Nursing homes have become tense environments with the rise of the COVID-19 pandemic. Due to the compromised immune systems and the community set-up of many of these facilities, it is easier for residents and staff to catch and spread the virus than for people in other situations. Due to this new, higher risk, nursing homes as well as the way families of residents interact with them have been forced to change in recent months.
Unfortunately, some of these changes have made it easier for instances of elder abuse and neglect to go unnoticed. If you think your loved one may be suffering inside a nursing home due to neglect or abuse, call your state's elder abuse hotline, often found under your state’s Health and Human Services (HHS) department; then consider contacting an elder abuse lawyer to learn more about your loved one’s options for recovery.
Ways that nursing homes have changed since COVID-19 include but are not necessarily limited to the following:
- Understaffing: This was already a prominent issue in many nursing homes, and can lead existing staff members to experience overworking and burnout; this in turn may affect their patience/willingness to offer needed assistance to residents. Since the onset of the pandemic, instances of understaffing have only increased.
- Visitation: Families have not been allowed to see their loved ones in person since the onset of the pandemic. This new visitation rule was made in an effort to slow the spread of the virus and prevent any further contamination inside and outside the facility. However, it prevents families from caring for their loved ones in the personal ways both parties were likely accustomed to. This has resulted in changes regarding the need for and method of daily communication with loved ones.
- Communication: Families with loved ones residing inside nursing homes are encouraged to provide them with their own cell phones if they do not already have them. It is particularly imperative in these times of restricted visitation that every resident have access to a method of communication that does not rely on the availability of a staff member. If your family member does not know how to use a cell phone, talk to your loved one’s regular caretakers to ensure that they will assist in setting up the device and teaching your loved one how to use it.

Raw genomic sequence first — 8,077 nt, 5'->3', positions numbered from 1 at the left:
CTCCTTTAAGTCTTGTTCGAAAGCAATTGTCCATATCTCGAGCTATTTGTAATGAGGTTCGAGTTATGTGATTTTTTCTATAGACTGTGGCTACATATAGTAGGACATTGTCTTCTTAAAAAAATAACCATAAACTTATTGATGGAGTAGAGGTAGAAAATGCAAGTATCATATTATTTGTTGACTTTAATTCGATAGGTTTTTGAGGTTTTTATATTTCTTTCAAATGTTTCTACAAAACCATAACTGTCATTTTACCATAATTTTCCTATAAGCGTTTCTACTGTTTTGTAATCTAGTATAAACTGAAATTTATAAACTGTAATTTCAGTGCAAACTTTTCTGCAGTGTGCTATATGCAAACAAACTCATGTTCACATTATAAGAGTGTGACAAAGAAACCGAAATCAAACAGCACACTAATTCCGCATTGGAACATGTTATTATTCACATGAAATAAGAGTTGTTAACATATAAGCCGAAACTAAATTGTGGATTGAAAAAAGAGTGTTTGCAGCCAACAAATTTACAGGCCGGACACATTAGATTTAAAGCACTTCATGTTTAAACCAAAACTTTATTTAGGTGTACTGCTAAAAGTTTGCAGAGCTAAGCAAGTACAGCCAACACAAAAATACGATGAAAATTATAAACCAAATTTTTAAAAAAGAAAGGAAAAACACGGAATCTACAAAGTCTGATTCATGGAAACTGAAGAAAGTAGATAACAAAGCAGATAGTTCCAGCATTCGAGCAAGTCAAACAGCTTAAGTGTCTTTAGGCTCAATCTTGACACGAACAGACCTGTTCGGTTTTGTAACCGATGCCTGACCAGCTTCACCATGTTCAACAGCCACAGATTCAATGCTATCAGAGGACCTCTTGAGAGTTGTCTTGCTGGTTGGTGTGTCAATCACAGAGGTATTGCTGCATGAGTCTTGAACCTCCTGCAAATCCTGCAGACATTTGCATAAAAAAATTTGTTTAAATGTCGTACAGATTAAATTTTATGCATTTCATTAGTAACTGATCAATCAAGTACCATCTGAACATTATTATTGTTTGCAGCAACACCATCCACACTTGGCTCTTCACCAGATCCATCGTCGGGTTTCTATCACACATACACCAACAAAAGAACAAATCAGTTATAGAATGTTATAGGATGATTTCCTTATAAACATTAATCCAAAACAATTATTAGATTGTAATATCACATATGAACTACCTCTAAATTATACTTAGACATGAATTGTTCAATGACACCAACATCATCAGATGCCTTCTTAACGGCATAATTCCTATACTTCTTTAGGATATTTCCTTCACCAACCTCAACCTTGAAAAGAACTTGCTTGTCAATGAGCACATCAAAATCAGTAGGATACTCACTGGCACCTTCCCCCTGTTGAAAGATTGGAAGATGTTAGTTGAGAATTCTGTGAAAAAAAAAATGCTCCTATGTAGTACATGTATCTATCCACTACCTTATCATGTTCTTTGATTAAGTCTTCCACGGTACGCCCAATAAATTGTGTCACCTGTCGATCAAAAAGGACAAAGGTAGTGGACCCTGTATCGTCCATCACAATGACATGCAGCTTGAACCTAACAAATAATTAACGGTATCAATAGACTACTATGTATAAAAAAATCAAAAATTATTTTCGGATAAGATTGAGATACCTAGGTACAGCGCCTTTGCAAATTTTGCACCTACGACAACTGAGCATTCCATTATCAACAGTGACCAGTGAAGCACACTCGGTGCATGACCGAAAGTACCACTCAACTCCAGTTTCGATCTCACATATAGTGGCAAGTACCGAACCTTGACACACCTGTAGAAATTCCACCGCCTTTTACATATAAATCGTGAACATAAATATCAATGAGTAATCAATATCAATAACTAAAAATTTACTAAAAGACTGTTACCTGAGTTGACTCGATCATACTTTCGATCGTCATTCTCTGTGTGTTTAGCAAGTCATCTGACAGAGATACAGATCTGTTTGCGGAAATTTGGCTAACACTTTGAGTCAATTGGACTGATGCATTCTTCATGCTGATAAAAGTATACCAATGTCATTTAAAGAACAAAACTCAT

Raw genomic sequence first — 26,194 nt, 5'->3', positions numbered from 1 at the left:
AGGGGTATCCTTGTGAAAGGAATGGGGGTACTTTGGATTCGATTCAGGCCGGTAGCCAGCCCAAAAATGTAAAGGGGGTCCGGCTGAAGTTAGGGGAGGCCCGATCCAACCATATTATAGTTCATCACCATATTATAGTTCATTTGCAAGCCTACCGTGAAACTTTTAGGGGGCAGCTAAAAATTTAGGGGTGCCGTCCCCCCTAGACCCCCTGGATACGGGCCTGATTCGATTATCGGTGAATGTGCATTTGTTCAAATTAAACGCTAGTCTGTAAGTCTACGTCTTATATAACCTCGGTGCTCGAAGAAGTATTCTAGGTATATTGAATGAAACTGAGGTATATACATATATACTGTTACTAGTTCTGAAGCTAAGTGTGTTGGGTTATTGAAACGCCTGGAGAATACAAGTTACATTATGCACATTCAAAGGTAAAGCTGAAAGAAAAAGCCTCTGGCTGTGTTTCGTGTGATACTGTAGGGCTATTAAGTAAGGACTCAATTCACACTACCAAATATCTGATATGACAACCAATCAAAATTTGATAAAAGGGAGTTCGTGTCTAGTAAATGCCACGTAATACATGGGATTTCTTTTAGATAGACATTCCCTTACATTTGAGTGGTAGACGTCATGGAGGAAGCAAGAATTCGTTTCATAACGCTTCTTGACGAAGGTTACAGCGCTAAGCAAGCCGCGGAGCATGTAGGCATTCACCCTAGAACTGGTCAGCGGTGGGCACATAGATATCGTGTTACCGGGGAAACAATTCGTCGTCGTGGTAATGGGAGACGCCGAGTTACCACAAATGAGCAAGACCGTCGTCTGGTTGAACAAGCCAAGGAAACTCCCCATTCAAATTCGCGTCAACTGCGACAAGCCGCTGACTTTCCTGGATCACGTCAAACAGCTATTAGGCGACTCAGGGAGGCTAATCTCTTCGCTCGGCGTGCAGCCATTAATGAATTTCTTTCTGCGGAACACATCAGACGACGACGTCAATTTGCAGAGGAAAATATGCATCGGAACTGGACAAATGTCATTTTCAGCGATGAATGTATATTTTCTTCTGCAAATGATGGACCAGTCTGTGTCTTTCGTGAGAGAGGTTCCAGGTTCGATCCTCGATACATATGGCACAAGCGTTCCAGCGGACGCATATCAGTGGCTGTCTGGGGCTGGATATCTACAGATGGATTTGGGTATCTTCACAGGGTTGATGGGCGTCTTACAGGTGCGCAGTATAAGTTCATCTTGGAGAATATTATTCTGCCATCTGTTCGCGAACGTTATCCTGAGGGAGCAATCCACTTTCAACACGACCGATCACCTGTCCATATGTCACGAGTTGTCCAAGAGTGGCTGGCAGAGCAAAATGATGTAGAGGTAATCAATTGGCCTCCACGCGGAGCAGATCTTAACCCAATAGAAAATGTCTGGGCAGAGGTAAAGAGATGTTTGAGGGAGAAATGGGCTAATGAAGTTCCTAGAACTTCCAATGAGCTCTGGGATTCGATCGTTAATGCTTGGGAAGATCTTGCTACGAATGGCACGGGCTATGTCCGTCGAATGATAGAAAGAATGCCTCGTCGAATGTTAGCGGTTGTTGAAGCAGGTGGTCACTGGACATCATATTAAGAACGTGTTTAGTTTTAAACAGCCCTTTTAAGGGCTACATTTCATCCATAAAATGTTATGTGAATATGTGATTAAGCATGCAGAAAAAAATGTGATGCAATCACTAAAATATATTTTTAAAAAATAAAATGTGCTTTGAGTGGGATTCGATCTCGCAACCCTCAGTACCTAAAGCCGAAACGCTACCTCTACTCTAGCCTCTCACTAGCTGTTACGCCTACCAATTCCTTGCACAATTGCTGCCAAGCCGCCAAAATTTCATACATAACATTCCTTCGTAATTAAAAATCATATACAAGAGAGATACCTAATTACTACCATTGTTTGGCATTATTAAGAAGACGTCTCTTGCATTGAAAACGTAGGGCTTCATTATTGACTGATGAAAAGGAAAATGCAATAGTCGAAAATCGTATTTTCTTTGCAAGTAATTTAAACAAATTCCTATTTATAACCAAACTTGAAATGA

- Frequency of communication: Whereas it may not have been necessary to contact a loved one inside one of these facilities on a daily basis, it is extremely important to do so during the pandemic. Conditions inside a nursing home can change quickly, and it is imperative to check in with your loved one every day to ensure they are receiving proper care and treatment.
- Nursing home abuse/neglect is more prevalent: Due to the above changes, abuse and neglect of residents inside nursing homes are likely to become more prevalent and are likely to be identified. Nursing home abuse/neglect can be committed both by staff members and other residents. It is imperative to check in with your loved one to make sure they are keeping you up to date on their treatment within the facility.
- Sanitation and supplies: Nursing homes and other care facilities should be exercising extreme caution regarding hygiene practices and sanitation of their facility. Additional personal protective equipment should be on hand at all times, and according to the CDC, there should be at least one person in charge of COVID prevention measures working for the facility.
It is unclear how long each of these changes will last, but it seems likely that at least some of these changes will continue long after the pandemic as the world adjusts to a new normal. Ask questions of your loved one’s care facility and remember to stay as involved as possible in your loved one’s care, even if you are not currently allowed inside the facility. If you suspect your loved one is in immediate danger, call 9-1-1.
To learn about what kind of legal compensation your loved one may be eligible for if they have been harmed as the result of another party’s negligence, contact an elder law attorney.